Halloween 2021: What the CDC Recommends


Is Halloween cancelled? What are the safest ways to trick or treat?

Although it feels as though we’ve gotten pretty used to COVID precautions, it’s still best to stay up-to-date with best practices, especially with new variants and changing guidelines. The Hospitality Health ER team wanted to give parents the peace of mind this year by giving you a “one-stop-shop” to find the CDC guidelines recommended for all the fun trick-or-treating that lies ahead. 

What to do if you’re giving out the treats: 

  1. Avoid direct contact with the kiddos. This is easier said than done, especially when your neighbors’ toddler is excited to show you his awesome Spiderman costume. 
  2. Try to only give treats to trick-or-treaters outdoors. This will help prevent the spread of any potential germs. 
  3. Wash your hands and/or use hand sanitizer between each treat handling. 
  4. Wear a mask. According to the FDA, wearing a face mask may limit exposure to respiratory droplets and large particles and may help prevent people who have COVID-19 from spreading the virus.

Pro-tip: if you want to be extra cautious, you can set a station outside of our home with pre-bagged treats for the spooky costume wearers to grab n’ go!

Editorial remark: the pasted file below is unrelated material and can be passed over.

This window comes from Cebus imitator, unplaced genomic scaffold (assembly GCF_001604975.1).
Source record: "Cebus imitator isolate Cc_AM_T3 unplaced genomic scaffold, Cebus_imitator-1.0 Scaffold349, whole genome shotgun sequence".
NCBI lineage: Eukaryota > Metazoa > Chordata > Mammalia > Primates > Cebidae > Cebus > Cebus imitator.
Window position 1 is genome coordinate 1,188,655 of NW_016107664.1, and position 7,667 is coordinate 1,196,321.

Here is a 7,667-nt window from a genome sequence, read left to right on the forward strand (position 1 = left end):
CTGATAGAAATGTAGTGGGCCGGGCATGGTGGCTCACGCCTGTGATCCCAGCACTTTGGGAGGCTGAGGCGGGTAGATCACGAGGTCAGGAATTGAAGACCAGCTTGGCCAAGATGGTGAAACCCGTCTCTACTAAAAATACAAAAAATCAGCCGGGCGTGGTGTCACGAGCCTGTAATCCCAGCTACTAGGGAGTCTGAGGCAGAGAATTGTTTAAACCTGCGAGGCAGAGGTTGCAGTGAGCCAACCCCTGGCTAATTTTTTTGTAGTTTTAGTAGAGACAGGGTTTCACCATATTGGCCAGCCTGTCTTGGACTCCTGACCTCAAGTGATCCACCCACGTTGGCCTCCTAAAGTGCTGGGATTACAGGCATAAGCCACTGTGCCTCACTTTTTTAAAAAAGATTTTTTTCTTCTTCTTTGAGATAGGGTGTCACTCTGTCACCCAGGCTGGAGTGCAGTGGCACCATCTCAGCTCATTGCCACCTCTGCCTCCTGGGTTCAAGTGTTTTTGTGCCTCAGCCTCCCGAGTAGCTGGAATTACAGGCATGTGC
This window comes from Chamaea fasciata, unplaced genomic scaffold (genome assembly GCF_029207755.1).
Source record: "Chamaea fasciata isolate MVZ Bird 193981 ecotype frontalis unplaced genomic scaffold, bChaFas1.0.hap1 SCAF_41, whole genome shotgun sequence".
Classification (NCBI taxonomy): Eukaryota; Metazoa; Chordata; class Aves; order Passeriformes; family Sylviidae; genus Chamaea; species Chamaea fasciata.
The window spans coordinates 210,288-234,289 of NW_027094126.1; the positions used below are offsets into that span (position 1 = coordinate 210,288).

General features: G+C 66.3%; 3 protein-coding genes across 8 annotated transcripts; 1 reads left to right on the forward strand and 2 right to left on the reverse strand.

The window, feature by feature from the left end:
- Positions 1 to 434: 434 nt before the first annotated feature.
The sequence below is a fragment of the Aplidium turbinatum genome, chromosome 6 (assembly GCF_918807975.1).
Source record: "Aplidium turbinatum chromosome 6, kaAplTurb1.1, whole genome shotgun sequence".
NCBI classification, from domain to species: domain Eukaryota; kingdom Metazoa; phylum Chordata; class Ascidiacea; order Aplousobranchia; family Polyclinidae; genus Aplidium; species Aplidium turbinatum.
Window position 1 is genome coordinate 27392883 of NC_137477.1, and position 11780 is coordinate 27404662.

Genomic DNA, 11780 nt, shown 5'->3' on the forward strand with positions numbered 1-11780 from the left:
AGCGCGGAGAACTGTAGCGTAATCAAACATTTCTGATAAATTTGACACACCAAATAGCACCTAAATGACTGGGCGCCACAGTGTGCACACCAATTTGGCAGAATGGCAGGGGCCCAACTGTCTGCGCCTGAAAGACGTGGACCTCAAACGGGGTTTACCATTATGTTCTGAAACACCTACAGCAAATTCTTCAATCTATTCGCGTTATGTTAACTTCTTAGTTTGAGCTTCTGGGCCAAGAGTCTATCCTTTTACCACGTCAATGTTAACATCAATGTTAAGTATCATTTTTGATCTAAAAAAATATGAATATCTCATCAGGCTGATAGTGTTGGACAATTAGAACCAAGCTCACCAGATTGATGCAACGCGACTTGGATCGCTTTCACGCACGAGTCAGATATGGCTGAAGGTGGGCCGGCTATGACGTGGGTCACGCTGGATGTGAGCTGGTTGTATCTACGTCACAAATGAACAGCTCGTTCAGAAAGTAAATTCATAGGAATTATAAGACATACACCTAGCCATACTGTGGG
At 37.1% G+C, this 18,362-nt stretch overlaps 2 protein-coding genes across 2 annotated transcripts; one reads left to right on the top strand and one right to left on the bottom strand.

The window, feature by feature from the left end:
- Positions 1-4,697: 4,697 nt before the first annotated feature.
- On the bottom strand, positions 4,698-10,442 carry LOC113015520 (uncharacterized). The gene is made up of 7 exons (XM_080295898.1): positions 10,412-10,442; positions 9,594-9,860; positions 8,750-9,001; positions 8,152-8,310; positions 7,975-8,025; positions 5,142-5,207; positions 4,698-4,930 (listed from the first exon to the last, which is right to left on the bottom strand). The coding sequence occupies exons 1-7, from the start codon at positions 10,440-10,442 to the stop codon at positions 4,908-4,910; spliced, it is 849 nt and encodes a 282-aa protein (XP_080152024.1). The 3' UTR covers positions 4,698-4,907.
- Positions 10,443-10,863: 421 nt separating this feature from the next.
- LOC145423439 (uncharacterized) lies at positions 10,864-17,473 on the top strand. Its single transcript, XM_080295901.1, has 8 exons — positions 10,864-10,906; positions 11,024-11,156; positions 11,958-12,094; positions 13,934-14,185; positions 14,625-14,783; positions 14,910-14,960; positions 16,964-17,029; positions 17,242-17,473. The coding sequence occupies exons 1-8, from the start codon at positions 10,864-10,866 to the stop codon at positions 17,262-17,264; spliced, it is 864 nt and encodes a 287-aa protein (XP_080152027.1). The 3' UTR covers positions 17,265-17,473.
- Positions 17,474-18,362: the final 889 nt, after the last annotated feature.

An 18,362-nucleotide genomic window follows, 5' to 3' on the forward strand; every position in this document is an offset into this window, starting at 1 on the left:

What to do if you’re trick-or-treating: 

  1. Wear a mask. Note: if your kiddo is under the age of 2, a mask is not recommended. Additionally, anyone who has difficulty breathing should not wear a mask. 
  2. Clean those hands! Make sure your children have hand sanitizer with them and use it in between each house they visit. 
  3. Maintain 6 feet of distance between anyone who does not live in your household.

For a more detailed list of CDC Halloween recommendations, check out this Checklist for Parents

For more 2021 holiday ideas and COVID safety tips, visit our blog or like us on Facebook